In this process, like the millions of other parents raising children with learning disabilities, Vanessa's parents became acutely aware that her learning disability would not go away, but was a life-long condition that would continue to affect many spheres of her life. Even as an adult, Vanessa faces challenges in reading and writing, maintaining friendships, and, at times, feeling good about herself.
Yet despite these struggles, she has managed to achieve outward success and lives a personally satisfying and rewarding life. How did this happen? Why do some people with learning disabilities succeed like Vanessa, while others find little reward personally, socially, or financially? Why do some individuals find success, while it eludes others?
The purpose of this guide is to provide answers to these and related questions for parents raising children with learning disabilities. The information presented here is based upon a year study tracing the lives of individuals with learning disabilities from childhood into adulthood in an attempt to identify individual characteristics and life experiences that lead to successful life outcomes.
The guide also draws upon the work of other researchers 1 who have identified factors that contribute to success. We hope that the following pages will help parents as they work with their children to reach their full potential and become competent, content, and independent adults who live satisfying lives. But first, it is important to define what we mean by "success. Success is not easy to define.
It means different things to different people. In addition, it may mean something different at different times in a person's life. However, although views of success may differ, there appear to be a number of things that most people include when they think of success. These include good friends, positive family relations, being loved, self-approval, job satisfaction, physical and mental health, financial comfort, spiritual contentment, and an overall sense of meaning in one's life. Of course, different individuals may place lesser or greater emphasis on these various components of success.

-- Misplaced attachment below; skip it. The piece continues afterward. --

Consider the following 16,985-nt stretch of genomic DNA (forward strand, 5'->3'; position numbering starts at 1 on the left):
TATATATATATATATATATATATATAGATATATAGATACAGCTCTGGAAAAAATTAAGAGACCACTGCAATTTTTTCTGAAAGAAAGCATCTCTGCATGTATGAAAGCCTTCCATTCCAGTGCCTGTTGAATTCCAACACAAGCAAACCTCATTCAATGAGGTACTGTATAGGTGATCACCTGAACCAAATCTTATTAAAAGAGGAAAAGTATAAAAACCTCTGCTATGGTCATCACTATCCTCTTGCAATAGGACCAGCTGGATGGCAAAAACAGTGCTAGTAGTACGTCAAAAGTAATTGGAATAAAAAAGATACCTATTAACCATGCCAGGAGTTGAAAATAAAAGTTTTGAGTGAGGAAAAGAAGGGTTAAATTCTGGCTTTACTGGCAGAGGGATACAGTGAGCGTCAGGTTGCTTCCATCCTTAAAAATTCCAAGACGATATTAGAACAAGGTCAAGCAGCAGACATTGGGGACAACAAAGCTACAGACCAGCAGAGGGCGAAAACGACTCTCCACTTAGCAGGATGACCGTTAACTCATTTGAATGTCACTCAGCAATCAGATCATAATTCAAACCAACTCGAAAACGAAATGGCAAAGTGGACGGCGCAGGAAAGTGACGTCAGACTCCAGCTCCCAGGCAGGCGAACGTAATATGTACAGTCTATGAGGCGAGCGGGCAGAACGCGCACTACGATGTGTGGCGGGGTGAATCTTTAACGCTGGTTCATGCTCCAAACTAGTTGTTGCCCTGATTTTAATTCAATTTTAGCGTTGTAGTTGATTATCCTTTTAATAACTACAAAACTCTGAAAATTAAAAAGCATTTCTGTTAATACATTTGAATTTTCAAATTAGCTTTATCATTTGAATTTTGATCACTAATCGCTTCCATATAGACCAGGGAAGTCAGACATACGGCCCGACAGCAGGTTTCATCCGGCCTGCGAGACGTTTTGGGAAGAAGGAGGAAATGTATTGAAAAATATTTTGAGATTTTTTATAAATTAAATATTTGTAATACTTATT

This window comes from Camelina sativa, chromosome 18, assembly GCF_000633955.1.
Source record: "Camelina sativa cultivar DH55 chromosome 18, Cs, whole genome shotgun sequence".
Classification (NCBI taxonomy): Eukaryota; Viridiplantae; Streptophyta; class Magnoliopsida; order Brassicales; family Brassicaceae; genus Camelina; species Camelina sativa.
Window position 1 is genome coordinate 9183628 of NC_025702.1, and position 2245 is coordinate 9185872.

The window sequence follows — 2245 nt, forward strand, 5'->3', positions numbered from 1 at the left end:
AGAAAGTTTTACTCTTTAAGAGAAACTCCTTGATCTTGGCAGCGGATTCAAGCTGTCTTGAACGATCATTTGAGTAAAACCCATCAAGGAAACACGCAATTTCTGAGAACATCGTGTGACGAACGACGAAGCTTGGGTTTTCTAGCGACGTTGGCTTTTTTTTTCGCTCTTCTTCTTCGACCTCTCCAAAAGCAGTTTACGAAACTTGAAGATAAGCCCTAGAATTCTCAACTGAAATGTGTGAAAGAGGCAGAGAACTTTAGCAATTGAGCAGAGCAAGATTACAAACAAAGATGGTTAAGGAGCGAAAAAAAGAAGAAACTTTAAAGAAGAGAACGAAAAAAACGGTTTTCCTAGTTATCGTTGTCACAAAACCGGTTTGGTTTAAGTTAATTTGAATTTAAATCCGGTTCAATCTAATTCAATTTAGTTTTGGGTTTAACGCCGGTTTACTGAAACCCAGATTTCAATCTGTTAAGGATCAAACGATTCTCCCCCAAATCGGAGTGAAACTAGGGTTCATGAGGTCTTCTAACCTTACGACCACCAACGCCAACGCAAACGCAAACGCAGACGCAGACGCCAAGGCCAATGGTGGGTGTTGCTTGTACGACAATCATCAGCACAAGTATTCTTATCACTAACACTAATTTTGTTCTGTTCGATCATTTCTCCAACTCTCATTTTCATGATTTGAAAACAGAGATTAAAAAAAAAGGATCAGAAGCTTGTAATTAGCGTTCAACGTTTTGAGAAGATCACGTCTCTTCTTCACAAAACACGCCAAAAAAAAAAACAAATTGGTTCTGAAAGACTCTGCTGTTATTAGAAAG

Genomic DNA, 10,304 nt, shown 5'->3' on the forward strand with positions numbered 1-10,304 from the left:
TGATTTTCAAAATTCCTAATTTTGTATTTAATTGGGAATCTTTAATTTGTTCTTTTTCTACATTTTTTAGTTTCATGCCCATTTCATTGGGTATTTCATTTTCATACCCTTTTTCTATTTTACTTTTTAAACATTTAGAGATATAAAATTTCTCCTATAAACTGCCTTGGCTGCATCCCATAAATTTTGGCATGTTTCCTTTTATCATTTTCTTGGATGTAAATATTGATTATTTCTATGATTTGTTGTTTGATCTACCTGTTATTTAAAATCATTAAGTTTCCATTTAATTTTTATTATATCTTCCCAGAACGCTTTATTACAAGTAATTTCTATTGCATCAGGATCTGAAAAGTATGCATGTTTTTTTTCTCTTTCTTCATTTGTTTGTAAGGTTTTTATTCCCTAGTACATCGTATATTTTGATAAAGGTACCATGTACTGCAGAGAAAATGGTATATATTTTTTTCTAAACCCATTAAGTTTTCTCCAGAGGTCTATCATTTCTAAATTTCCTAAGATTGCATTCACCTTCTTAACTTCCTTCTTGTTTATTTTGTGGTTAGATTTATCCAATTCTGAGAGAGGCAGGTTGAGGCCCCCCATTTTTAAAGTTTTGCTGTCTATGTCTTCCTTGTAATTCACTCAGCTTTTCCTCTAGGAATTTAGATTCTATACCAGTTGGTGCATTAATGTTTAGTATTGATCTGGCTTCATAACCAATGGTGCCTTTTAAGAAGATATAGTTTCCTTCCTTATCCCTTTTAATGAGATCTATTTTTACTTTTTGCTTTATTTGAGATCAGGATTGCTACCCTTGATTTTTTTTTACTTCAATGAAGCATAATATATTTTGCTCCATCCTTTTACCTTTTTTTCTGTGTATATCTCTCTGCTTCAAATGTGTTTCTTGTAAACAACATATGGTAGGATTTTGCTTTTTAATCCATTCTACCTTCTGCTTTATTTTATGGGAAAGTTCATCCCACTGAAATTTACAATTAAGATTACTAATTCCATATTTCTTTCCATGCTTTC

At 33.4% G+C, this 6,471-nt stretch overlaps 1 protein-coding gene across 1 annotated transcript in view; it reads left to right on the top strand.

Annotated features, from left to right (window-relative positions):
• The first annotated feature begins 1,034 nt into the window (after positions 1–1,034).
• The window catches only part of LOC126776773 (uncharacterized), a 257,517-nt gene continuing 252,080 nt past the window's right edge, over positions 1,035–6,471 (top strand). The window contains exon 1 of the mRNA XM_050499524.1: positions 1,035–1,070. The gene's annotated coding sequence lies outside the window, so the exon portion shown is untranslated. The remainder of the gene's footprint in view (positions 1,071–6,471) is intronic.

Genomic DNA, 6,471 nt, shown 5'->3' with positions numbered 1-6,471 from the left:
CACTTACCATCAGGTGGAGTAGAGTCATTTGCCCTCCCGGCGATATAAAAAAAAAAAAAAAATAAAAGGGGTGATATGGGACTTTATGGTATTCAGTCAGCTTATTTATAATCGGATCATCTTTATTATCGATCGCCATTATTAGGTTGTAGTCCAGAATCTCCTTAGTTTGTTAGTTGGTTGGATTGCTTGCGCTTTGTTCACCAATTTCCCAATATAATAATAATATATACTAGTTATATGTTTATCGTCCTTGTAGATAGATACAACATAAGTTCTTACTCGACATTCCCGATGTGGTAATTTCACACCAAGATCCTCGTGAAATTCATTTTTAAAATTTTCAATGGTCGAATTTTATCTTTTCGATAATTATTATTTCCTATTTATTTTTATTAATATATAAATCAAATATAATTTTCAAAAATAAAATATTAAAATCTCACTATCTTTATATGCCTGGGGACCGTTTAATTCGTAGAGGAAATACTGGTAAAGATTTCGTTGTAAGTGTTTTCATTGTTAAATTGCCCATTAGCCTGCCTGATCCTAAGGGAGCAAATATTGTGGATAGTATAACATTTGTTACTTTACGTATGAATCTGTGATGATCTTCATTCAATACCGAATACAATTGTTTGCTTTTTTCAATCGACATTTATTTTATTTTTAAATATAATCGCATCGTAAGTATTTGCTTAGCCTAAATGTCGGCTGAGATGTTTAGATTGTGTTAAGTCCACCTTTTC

Children with learning disabilities grow up to be adults with learning disabilities. That is, many of the difficulties experienced in childhood continue into and through adulthood.
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Nevertheless, some individuals with learning disabilities follow a life path that leads them to success, becoming productive members of society and living satisfying and rewarding lives. Others find little more than continued "failure," and are barely able to "keep their heads above water" emotionally, socially, or financially. Why, despite similar backgrounds and learning problems, does one individual end up with a rewarding career, long-term friendships, and financial stability, yet another, a life of loneliness, isolation, and financial stress?
Learning disabilities research has provided some answers to this question. Our research at the Frostig Center, 2 as well as several major studies by others, 3 has focused on identifying which factors contribute to success for individuals with learning disabilities. Results from these projects point to the importance of a set of personal characteristics, attitudes, and behaviors that can help lead persons with learning disabilities to successful life outcomes. By tracing the lives of individuals with learning disabilities throughout the lifespan, these studies have revealed a number of "success attributes" that guide an individual to either positive or negative adult outcomes.